Another factor limiting adoption is that Italian manufacturing is very much tied to traditional approaches. In many cases, the most high-quality materials cannot be processed by AM, or at least not to the highest standards. For this reason, Italian companies were the very first to implement 3D printing for rapid prototyping and even casting but may not be as rapid in adopting 3D printing for part production.

So what kind of AM companies are there in Italy? Some of the key AM adopters are active in the medical field (Lima Corporate invented 3D printed trabecular titanium implants), others are leading in aerospace (Avio Aero, now GE, built the world’s first fully integrated metal AM factory). There are a number of 3D printer manufacturers, led by Sisma and DWS (active in the dental and jewelry segments with stereolithography and metal PBF systems), and growing industrial filament extrusion system producers such as 3ntr and Roboze. Due to the Italian industry former leadership in the field of plastics, there are also a number of high-quality filament manufacturers. Then, of course, all major automotive companies (FCA, Ferrari, Lamborghini, Maserati, Ducati among others) are very important adopters of AM, primarily for prototyping. Meaning that there is also a healthy market for the distribution of high-end prototyping systems by EOS, Stratasys, 3D Systems and all the other AM industry leaders.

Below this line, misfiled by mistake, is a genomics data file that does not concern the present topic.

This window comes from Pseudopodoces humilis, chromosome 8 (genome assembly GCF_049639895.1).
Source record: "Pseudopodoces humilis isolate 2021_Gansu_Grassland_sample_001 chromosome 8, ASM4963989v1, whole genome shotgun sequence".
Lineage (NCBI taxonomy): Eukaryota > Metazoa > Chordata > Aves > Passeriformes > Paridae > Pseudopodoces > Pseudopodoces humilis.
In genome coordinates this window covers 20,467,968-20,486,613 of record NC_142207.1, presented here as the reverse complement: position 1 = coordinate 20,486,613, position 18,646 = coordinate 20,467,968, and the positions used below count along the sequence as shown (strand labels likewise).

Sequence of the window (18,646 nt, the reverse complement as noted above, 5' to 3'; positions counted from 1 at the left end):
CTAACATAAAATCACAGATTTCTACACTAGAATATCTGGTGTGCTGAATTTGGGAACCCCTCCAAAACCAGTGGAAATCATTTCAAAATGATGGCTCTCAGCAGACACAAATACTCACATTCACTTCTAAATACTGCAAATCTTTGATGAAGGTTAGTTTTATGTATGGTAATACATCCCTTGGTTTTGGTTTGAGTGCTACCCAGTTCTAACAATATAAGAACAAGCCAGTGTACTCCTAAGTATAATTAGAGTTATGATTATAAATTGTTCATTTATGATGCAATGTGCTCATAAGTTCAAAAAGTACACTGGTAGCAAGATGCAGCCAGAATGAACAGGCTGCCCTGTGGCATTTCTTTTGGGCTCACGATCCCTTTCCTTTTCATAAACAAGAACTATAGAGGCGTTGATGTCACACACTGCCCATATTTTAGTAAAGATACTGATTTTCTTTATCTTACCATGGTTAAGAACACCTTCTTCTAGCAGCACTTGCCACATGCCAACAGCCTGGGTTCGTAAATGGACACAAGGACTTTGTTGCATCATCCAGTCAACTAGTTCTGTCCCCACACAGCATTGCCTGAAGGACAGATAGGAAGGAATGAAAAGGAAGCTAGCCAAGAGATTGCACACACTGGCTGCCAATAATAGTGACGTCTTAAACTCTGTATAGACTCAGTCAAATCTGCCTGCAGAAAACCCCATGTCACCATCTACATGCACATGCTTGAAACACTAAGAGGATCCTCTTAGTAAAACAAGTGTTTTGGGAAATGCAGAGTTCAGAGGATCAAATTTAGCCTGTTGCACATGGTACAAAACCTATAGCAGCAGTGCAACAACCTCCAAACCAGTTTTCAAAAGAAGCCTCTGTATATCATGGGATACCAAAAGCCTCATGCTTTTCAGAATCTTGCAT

In this AM Focus, in collaboration with the team from our Italian sister website and our 3D Printing Business Directory team, we will look at some of the most interesting Italian companies leading the AM revolution in the most beautiful country in the world.